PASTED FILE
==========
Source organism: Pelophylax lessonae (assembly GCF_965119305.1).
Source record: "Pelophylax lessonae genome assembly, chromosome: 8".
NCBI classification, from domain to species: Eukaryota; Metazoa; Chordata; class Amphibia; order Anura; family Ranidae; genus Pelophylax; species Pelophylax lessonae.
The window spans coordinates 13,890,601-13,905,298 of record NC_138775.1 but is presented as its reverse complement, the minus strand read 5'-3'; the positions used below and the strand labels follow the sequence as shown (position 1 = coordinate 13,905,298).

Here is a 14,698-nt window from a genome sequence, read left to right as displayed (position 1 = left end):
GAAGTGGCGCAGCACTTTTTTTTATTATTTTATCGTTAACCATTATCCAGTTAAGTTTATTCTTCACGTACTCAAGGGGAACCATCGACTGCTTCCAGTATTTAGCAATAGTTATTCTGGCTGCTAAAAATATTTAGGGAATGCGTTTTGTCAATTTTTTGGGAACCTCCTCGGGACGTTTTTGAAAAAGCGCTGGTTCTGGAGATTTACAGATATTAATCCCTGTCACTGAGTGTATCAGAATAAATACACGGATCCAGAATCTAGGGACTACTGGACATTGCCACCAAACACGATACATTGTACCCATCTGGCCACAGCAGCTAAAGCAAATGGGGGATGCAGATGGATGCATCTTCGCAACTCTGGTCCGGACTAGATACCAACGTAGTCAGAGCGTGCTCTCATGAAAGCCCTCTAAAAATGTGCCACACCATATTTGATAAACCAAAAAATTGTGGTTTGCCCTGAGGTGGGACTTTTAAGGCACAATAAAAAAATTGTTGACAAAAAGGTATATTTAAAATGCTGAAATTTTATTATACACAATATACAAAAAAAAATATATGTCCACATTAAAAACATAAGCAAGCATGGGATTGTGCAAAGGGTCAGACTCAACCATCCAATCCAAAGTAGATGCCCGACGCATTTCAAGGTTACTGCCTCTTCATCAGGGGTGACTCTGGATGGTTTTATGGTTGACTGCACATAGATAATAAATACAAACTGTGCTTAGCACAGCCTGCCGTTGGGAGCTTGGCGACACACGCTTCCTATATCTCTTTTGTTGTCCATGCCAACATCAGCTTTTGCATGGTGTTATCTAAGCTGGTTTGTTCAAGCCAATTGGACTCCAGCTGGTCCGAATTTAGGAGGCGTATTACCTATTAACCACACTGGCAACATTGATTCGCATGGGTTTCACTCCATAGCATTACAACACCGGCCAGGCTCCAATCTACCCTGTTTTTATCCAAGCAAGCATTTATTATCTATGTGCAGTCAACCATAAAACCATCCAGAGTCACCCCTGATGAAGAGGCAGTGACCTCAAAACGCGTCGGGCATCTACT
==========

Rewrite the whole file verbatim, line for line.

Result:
Source organism: Pelophylax lessonae (assembly GCF_965119305.1).
Source record: "Pelophylax lessonae genome assembly, chromosome: 8".
NCBI classification, from domain to species: Eukaryota; Metazoa; Chordata; class Amphibia; order Anura; family Ranidae; genus Pelophylax; species Pelophylax lessonae.
The window spans coordinates 13,890,601-13,905,298 of record NC_138775.1 but is presented as its reverse complement, the minus strand read 5'-3'; the positions used below and the strand labels follow the sequence as shown (position 1 = coordinate 13,905,298).

Here is a 14,698-nt window from a genome sequence, read left to right as displayed (position 1 = left end):
GAAGTGGCGCAGCACTTTTTTTTATTATTTTATCGTTAACCATTATCCAGTTAAGTTTATTCTTCACGTACTCAAGGGGAACCATCGACTGCTTCCAGTATTTAGCAATAGTTATTCTGGCTGCTAAAAATATTTAGGGAATGCGTTTTGTCAATTTTTTGGGAACCTCCTCGGGACGTTTTTGAAAAAGCGCTGGTTCTGGAGATTTACAGATATTAATCCCTGTCACTGAGTGTATCAGAATAAATACACGGATCCAGAATCTAGGGACTACTGGACATTGCCACCAAACACGATACATTGTACCCATCTGGCCACAGCAGCTAAAGCAAATGGGGGATGCAGATGGATGCATCTTCGCAACTCTGGTCCGGACTAGATACCAACGTAGTCAGAGCGTGCTCTCATGAAAGCCCTCTAAAAATGTGCCACACCATATTTGATAAACCAAAAAATTGTGGTTTGCCCTGAGGTGGGACTTTTAAGGCACAATAAAAAAATTGTTGACAAAAAGGTATATTTAAAATGCTGAAATTTTATTATACACAATATACAAAAAAAAATATATGTCCACATTAAAAACATAAGCAAGCATGGGATTGTGCAAAGGGTCAGACTCAACCATCCAATCCAAAGTAGATGCCCGACGCATTTCAAGGTTACTGCCTCTTCATCAGGGGTGACTCTGGATGGTTTTATGGTTGACTGCACATAGATAATAAATACAAACTGTGCTTAGCACAGCCTGCCGTTGGGAGCTTGGCGACACACGCTTCCTATATCTCTTTTGTTGTCCATGCCAACATCAGCTTTTGCATGGTGTTATCTAAGCTGGTTTGTTCAAGCCAATTGGACTCCAGCTGGTCCGAATTTAGGAGGCGTATTACCTATTAACCACACTGGCAACATTGATTCGCATGGGTTTCACTCCATAGCATTACAACACCGGCCAGGCTCCAATCTACCCTGTTTTTATCCAAGCAAGCATTTATTATCTATGTGCAGTCAACCATAAAACCATCCAGAGTCACCCCTGATGAAGAGGCAGTGACCTCAAAACGCGTCGGGCATCTACT